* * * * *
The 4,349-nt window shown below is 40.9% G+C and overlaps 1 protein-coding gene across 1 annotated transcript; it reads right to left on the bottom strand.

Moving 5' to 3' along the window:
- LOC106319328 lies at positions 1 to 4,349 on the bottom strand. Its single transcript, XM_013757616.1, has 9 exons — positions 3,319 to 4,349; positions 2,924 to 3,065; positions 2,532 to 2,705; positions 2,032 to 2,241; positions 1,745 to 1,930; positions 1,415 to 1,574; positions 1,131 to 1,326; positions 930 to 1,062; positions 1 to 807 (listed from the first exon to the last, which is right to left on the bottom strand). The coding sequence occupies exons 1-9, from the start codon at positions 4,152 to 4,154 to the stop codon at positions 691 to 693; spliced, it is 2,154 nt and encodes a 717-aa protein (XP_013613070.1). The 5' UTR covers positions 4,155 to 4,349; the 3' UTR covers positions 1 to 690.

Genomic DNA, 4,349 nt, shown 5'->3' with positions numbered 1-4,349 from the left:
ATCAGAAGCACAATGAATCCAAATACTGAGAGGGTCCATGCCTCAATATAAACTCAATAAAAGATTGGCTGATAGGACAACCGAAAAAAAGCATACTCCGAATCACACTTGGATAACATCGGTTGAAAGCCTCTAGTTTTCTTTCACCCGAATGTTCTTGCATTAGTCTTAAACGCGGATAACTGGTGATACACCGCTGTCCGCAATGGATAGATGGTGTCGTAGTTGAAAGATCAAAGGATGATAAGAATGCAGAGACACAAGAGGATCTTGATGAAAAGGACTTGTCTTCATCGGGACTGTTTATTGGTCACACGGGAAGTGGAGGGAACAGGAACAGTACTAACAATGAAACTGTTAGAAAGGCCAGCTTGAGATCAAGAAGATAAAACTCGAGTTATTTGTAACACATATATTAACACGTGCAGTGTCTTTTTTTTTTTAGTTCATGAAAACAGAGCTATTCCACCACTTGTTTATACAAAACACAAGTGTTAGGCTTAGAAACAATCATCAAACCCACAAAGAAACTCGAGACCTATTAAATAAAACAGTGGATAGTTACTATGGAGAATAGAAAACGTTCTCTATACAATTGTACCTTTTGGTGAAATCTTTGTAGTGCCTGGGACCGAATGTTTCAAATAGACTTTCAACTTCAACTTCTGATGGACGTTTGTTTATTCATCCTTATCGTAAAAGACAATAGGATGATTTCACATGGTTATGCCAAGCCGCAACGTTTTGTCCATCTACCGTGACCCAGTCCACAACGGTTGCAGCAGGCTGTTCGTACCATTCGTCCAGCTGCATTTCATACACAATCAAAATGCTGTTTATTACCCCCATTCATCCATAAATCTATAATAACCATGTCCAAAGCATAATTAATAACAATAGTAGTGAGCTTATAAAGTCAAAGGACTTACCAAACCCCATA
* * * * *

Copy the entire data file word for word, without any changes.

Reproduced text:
The 4,349-nt window shown below is 40.9% G+C and overlaps 1 protein-coding gene across 1 annotated transcript; it reads right to left on the bottom strand.

Moving 5' to 3' along the window:
- LOC106319328 lies at positions 1 to 4,349 on the bottom strand. Its single transcript, XM_013757616.1, has 9 exons — positions 3,319 to 4,349; positions 2,924 to 3,065; positions 2,532 to 2,705; positions 2,032 to 2,241; positions 1,745 to 1,930; positions 1,415 to 1,574; positions 1,131 to 1,326; positions 930 to 1,062; positions 1 to 807 (listed from the first exon to the last, which is right to left on the bottom strand). The coding sequence occupies exons 1-9, from the start codon at positions 4,152 to 4,154 to the stop codon at positions 691 to 693; spliced, it is 2,154 nt and encodes a 717-aa protein (XP_013613070.1). The 5' UTR covers positions 4,155 to 4,349; the 3' UTR covers positions 1 to 690.

Genomic DNA, 4,349 nt, shown 5'->3' with positions numbered 1-4,349 from the left:
ATCAGAAGCACAATGAATCCAAATACTGAGAGGGTCCATGCCTCAATATAAACTCAATAAAAGATTGGCTGATAGGACAACCGAAAAAAAGCATACTCCGAATCACACTTGGATAACATCGGTTGAAAGCCTCTAGTTTTCTTTCACCCGAATGTTCTTGCATTAGTCTTAAACGCGGATAACTGGTGATACACCGCTGTCCGCAATGGATAGATGGTGTCGTAGTTGAAAGATCAAAGGATGATAAGAATGCAGAGACACAAGAGGATCTTGATGAAAAGGACTTGTCTTCATCGGGACTGTTTATTGGTCACACGGGAAGTGGAGGGAACAGGAACAGTACTAACAATGAAACTGTTAGAAAGGCCAGCTTGAGATCAAGAAGATAAAACTCGAGTTATTTGTAACACATATATTAACACGTGCAGTGTCTTTTTTTTTTTAGTTCATGAAAACAGAGCTATTCCACCACTTGTTTATACAAAACACAAGTGTTAGGCTTAGAAACAATCATCAAACCCACAAAGAAACTCGAGACCTATTAAATAAAACAGTGGATAGTTACTATGGAGAATAGAAAACGTTCTCTATACAATTGTACCTTTTGGTGAAATCTTTGTAGTGCCTGGGACCGAATGTTTCAAATAGACTTTCAACTTCAACTTCTGATGGACGTTTGTTTATTCATCCTTATCGTAAAAGACAATAGGATGATTTCACATGGTTATGCCAAGCCGCAACGTTTTGTCCATCTACCGTGACCCAGTCCACAACGGTTGCAGCAGGCTGTTCGTACCATTCGTCCAGCTGCATTTCATACACAATCAAAATGCTGTTTATTACCCCCATTCATCCATAAATCTATAATAACCATGTCCAAAGCATAATTAATAACAATAGTAGTGAGCTTATAAAGTCAAAGGACTTACCAAACCCCATA